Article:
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KCL, Queen Mary, Swansea and Liverpool Uni law students triumph at annual pro bono awards

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Attorney General among star-studded ceremony line-up

Queen Mary University of London law students with Robert Buckland MP QC. Image credit: LawWorks

A range of pro bono legal advice projects headed up by university law students were among the winners at this year’s LawWorks and Attorney General Student Pro Bono Awards.

The 13th annual awards ceremony took place on Wednesday at the House of Commons’ Members’ Dining Room and was hosted by High Court judge, Sir Robin Knowles CBE, with Attorney General, Geoffrey Cox QC MP, and Solicitor General, Robert Buckland QC MP, dishing out the gongs.

Receiving recognition was King’s College London law student and volunteer veteran, Giulia Mazzu, who picked up the award for Best Contribution by an Individual Student. In addition to her involvement with the university’s legal clinic, Mazzu volunteers as a caseworker for the Freedom Law Clinic, works as a legal researcher for Action4Justice and has interned at Kenyan anti-trafficking NGO, Stahili Foundation.

Joining Mazzu on the winner’s roster were two Swansea University students, Isabel Francis and Tahmid Miah, who took home Best Contribution by a Team of Students. Between them, the prize-winning pair contributed over 750 hours to the university’s law clinic, drafting initial legal advice letters and assisting litigants in person. The duo even gave up their time over the summer break to keep the clinic open to the public when most university-based law clinics close.

Also triumphant were law students from the Open University Law School, taking home the prize for Best Legal Tech Contribution. These 50 students were praised for their Open Justice Law Clinic, a ‘virtual’ clinic that allows them, under the supervision of qualified solicitors, to deliver free legal advice to clients over the web.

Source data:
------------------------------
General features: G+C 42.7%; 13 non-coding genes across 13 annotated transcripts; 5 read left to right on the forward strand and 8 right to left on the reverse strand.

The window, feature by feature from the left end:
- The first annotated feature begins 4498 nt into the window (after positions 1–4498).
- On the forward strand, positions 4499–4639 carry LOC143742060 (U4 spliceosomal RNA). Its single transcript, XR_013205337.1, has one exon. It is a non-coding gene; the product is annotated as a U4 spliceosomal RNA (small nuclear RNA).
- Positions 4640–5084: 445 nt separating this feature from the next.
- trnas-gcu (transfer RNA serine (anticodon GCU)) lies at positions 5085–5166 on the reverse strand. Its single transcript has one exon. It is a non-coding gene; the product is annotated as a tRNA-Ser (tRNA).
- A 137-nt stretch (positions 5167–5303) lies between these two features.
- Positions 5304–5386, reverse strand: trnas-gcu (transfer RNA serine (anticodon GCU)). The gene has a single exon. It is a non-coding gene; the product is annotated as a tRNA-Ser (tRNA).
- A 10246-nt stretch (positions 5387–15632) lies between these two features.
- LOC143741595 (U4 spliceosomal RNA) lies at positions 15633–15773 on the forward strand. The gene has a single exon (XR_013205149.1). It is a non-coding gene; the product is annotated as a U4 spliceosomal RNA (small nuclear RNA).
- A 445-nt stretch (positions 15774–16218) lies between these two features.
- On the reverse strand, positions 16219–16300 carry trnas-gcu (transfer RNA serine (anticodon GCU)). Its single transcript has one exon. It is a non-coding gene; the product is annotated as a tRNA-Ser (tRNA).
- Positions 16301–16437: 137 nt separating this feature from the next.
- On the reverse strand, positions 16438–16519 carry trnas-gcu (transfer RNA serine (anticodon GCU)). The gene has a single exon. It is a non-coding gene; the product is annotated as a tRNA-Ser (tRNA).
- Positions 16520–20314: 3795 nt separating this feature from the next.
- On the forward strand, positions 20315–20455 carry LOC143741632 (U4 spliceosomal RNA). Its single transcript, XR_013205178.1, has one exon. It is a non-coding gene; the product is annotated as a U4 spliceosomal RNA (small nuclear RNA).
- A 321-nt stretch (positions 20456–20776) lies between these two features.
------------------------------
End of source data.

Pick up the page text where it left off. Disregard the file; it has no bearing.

Meanwhile, University of Liverpool law students collected the prize for Best New Student Pro Bono Activity. Working with humanitarian organisation, the British Red Cross, these 16 student caseworkers offer support to victims of trafficking while they apply for appropriate care under the National Referral Mechanism.

Also given the thumbs up were law school-led initiatives. Scooping up the gong for Best Contribution by a Law School was Queen Mary, University of London, whose East London-based legal advice centre has seen around 300 law undergrads offer free supervised legal advice to 350 clients a year. Standing out in their categories was the University of Plymouth, whose pro bono Street Law Clinic earned them the Access to Justice Foundation Award; and Liverpool John Moores University who was declared the winner of this year’s LawWorks and Advocate law school fundraising challenge.

According to LawWorks — an organisation connecting volunteer lawyers with the people that need them, particularly those ineligible for legal aid — almost half of the 240 clinics in their network are based in law schools. In the past year, these clinics have reportedly dealt with over 19,000 enquiries, providing advice in areas including family, welfare benefits, employment, housing and small claims.

Speaking on the importance of such initiatives, Cox said:

“Pro bono is part of being a lawyer — it not only has a practical and beneficial impact on people’s lives and access to justice, but also supports the rule of law. Early experience of pro bono can instil a passion and commitment that can last a whole career. I wholeheartedly congratulate the winners on their achievement.”

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1 Comment

Anonymous

Go Plymouth!

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